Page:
Prospects for Offshore Oil and Gas Exploration and Development Cooperation Between China and the Philippines

Since President Rodrigo Duterte took office, a historic change has taken place in Sino-Philippine relations, as they moved on to a healthier development track. On August 29, one of the Philippine Navy’s largest ships ran aground at the Half Moon Shoal on the edge of the Spratly Islands, but the matter was quickly resolved. The incident has not affected overall friendship and cooperation between China and the Philippines. This not only reflects the high levels of mutual political trust between the two nations, but also shows that both sides have the wisdom and ability to cope with and control such a crisis. It also shows their ongoing commitment to maintaining peace and stability in the South China Sea.

The China-Philippines Bilateral Consultation Mechanism on the South China Sea set up in May 2017 established important institutional arrangements for China and the Philippines to manage differences of opinion and joint development. Joint development of the South China Sea by China and the Philippines has always been an ardent wish of both sides and it is in both their best interests. With Sino-Philippine relations experiencing steady and healthy development, the third meeting of the Bilateral Consultation Mechanism went well and helped ease the way for joint exploration and development of offshore oil and gas in the region. According to the Philippine’s World News, Chinese President Xi Jinping will pay a state visit to the Philippines in November. In accordance with established practices, the two sides will sign a series of cooperation agreements on the outcomes of the visit, and it is expected that an agreement on jointly exploring and developing offshore oil and gas will be signed.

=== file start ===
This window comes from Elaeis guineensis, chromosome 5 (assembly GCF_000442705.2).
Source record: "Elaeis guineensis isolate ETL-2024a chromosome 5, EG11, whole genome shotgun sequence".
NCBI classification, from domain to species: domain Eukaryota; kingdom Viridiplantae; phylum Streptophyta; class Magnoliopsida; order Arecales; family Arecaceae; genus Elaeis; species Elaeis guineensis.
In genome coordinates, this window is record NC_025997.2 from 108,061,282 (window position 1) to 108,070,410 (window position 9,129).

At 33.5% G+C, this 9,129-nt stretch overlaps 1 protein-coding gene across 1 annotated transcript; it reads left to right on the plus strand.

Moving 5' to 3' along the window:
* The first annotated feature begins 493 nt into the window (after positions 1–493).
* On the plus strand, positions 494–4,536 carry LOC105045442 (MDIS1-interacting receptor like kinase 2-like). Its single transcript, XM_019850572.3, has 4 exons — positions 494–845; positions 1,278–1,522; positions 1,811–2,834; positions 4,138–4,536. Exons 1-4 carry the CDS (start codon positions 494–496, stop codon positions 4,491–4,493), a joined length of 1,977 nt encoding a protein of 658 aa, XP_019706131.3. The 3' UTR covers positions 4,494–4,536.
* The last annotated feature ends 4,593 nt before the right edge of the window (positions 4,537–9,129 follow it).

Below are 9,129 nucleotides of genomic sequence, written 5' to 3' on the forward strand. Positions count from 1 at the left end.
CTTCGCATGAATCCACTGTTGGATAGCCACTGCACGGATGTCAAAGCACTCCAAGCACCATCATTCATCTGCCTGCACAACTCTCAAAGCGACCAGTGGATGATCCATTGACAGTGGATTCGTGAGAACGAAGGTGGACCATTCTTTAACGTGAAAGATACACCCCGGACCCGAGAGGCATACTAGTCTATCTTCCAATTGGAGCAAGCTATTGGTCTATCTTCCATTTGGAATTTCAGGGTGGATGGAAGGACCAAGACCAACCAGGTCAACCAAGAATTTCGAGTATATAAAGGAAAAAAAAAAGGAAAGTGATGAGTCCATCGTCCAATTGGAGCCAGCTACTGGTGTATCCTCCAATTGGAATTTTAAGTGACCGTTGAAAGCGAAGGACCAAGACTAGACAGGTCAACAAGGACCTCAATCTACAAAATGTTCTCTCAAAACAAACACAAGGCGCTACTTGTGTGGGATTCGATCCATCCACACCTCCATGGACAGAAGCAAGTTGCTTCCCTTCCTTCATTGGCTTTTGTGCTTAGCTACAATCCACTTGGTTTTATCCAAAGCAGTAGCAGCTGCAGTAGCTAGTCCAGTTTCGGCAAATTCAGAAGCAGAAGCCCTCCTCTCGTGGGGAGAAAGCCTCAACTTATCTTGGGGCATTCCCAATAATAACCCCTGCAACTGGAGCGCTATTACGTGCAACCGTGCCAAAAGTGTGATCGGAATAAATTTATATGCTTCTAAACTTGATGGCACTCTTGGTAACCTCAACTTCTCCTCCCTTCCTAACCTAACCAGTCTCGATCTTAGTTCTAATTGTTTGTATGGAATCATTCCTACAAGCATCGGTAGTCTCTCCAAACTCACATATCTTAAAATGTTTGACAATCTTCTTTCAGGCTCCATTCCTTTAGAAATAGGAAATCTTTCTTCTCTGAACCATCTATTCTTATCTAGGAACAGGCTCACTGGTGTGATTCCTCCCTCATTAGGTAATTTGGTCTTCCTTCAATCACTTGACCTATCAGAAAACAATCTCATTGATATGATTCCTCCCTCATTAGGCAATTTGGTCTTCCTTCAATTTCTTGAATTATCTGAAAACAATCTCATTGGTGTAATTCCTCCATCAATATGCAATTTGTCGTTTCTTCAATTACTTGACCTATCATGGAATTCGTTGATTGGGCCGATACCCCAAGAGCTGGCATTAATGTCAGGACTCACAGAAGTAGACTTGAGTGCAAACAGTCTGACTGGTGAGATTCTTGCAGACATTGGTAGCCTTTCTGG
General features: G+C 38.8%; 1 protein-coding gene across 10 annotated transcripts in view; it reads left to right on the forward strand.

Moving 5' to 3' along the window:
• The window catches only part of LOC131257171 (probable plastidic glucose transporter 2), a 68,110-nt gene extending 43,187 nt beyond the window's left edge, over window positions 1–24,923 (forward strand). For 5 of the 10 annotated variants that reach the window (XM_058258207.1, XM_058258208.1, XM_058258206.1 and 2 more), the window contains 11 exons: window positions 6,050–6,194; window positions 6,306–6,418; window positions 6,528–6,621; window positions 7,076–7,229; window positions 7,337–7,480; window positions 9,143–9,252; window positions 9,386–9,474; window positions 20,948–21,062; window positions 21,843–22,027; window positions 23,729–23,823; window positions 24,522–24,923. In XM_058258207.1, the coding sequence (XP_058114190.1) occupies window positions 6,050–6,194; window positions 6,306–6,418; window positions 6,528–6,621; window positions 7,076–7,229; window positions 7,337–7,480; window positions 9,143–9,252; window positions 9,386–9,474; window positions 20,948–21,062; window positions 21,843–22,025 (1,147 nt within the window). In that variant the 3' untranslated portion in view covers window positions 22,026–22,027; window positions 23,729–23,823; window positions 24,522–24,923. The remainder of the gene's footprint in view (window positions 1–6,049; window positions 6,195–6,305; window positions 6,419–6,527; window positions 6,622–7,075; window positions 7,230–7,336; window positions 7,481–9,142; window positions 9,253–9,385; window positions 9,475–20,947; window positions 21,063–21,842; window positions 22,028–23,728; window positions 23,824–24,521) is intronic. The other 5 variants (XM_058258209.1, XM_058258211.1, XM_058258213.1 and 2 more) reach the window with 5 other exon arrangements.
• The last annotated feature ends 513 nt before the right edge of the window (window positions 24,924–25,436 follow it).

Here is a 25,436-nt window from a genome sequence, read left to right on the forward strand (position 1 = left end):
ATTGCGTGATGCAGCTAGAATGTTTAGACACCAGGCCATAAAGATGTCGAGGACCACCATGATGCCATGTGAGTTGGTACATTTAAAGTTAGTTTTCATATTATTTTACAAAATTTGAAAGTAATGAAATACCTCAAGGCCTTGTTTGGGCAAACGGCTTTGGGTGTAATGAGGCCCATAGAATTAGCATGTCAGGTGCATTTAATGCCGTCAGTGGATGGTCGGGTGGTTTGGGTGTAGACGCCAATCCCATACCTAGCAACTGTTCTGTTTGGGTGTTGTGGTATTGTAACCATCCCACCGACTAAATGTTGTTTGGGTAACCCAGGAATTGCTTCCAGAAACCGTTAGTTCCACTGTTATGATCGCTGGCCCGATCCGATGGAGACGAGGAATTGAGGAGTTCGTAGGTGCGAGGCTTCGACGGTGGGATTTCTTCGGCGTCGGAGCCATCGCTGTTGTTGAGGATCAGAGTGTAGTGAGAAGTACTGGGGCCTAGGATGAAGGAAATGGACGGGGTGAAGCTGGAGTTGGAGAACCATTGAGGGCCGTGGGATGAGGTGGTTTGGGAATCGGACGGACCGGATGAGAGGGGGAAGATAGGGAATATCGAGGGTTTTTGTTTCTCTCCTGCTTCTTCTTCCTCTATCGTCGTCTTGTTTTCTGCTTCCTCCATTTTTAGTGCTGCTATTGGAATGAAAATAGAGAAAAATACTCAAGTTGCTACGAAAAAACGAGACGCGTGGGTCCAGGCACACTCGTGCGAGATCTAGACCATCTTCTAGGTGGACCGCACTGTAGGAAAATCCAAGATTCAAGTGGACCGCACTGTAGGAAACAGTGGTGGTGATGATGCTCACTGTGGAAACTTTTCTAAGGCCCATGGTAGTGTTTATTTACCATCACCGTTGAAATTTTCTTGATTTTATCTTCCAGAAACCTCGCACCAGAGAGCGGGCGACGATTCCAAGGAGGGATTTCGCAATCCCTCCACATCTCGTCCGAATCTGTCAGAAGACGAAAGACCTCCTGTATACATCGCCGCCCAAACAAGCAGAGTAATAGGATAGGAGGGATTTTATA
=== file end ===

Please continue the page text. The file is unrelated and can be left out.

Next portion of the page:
In addition, in accordance with ASEAN rules, the Philippines has succeeded Singapore as the country coordinator of ASEAN-China Dialogue Relations from 2018 to 2021. In this period of continuous improvement in Sino-Philippine relations, having the Philippines serve as the country coordinator should further promote full and effective implementation of the Declaration on the Conduct of Parties in the South China Sea (DOC) and create a positive atmosphere and political environment for advancing the Code of Conduct in the South China Sea (COC). Sino-Philippine relations are in their best shape in many years, which benefits both countries and their peoples. It also accords with the trends of the times and the common aspirations of all countries in the region.

You might also like
Back to Top